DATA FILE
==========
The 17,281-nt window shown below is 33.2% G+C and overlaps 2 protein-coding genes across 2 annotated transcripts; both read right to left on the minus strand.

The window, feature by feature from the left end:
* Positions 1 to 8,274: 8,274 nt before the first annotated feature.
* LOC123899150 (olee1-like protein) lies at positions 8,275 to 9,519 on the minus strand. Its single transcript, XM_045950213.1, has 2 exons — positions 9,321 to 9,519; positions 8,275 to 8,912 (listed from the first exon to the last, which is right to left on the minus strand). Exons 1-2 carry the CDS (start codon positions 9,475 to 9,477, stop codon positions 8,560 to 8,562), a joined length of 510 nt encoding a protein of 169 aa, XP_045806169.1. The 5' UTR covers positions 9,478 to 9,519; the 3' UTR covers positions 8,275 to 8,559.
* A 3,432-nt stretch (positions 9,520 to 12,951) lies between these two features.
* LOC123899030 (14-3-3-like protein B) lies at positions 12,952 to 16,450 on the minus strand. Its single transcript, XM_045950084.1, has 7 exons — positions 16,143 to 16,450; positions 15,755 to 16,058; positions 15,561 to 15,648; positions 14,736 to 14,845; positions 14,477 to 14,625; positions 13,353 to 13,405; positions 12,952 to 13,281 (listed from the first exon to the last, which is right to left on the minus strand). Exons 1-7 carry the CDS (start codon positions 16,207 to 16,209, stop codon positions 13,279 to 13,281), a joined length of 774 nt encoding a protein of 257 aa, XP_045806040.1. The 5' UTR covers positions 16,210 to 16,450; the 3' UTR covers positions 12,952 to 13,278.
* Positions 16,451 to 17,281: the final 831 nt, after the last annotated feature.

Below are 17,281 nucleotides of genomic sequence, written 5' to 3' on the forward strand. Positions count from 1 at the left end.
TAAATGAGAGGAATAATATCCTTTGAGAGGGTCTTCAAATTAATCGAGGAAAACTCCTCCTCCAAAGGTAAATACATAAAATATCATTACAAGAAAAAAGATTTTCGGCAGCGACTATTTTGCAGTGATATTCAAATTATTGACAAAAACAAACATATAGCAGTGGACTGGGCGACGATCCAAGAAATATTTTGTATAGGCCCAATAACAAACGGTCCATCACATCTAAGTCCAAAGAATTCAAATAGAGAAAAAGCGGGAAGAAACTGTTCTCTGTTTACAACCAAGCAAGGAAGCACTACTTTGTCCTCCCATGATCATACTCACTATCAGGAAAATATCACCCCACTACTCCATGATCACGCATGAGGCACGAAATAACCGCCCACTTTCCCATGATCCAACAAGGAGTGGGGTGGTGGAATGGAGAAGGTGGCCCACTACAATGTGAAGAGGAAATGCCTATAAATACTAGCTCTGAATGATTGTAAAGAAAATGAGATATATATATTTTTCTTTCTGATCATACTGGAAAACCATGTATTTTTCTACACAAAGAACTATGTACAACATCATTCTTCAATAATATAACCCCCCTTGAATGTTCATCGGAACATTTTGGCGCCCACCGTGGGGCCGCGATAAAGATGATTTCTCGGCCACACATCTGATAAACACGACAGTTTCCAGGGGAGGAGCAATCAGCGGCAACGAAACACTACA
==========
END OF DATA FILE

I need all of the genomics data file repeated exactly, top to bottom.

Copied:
The 17,281-nt window shown below is 33.2% G+C and overlaps 2 protein-coding genes across 2 annotated transcripts; both read right to left on the minus strand.

The window, feature by feature from the left end:
* Positions 1 to 8,274: 8,274 nt before the first annotated feature.
* LOC123899150 (olee1-like protein) lies at positions 8,275 to 9,519 on the minus strand. Its single transcript, XM_045950213.1, has 2 exons — positions 9,321 to 9,519; positions 8,275 to 8,912 (listed from the first exon to the last, which is right to left on the minus strand). Exons 1-2 carry the CDS (start codon positions 9,475 to 9,477, stop codon positions 8,560 to 8,562), a joined length of 510 nt encoding a protein of 169 aa, XP_045806169.1. The 5' UTR covers positions 9,478 to 9,519; the 3' UTR covers positions 8,275 to 8,559.
* A 3,432-nt stretch (positions 9,520 to 12,951) lies between these two features.
* LOC123899030 (14-3-3-like protein B) lies at positions 12,952 to 16,450 on the minus strand. Its single transcript, XM_045950084.1, has 7 exons — positions 16,143 to 16,450; positions 15,755 to 16,058; positions 15,561 to 15,648; positions 14,736 to 14,845; positions 14,477 to 14,625; positions 13,353 to 13,405; positions 12,952 to 13,281 (listed from the first exon to the last, which is right to left on the minus strand). Exons 1-7 carry the CDS (start codon positions 16,207 to 16,209, stop codon positions 13,279 to 13,281), a joined length of 774 nt encoding a protein of 257 aa, XP_045806040.1. The 5' UTR covers positions 16,210 to 16,450; the 3' UTR covers positions 12,952 to 13,278.
* Positions 16,451 to 17,281: the final 831 nt, after the last annotated feature.

Below are 17,281 nucleotides of genomic sequence, written 5' to 3' on the forward strand. Positions count from 1 at the left end.
TAAATGAGAGGAATAATATCCTTTGAGAGGGTCTTCAAATTAATCGAGGAAAACTCCTCCTCCAAAGGTAAATACATAAAATATCATTACAAGAAAAAAGATTTTCGGCAGCGACTATTTTGCAGTGATATTCAAATTATTGACAAAAACAAACATATAGCAGTGGACTGGGCGACGATCCAAGAAATATTTTGTATAGGCCCAATAACAAACGGTCCATCACATCTAAGTCCAAAGAATTCAAATAGAGAAAAAGCGGGAAGAAACTGTTCTCTGTTTACAACCAAGCAAGGAAGCACTACTTTGTCCTCCCATGATCATACTCACTATCAGGAAAATATCACCCCACTACTCCATGATCACGCATGAGGCACGAAATAACCGCCCACTTTCCCATGATCCAACAAGGAGTGGGGTGGTGGAATGGAGAAGGTGGCCCACTACAATGTGAAGAGGAAATGCCTATAAATACTAGCTCTGAATGATTGTAAAGAAAATGAGATATATATATTTTTCTTTCTGATCATACTGGAAAACCATGTATTTTTCTACACAAAGAACTATGTACAACATCATTCTTCAATAATATAACCCCCCTTGAATGTTCATCGGAACATTTTGGCGCCCACCGTGGGGCCGCGATAAAGATGATTTCTCGGCCACACATCTGATAAACACGACAGTTTCCAGGGGAGGAGCAATCAGCGGCAACGAAACACTACA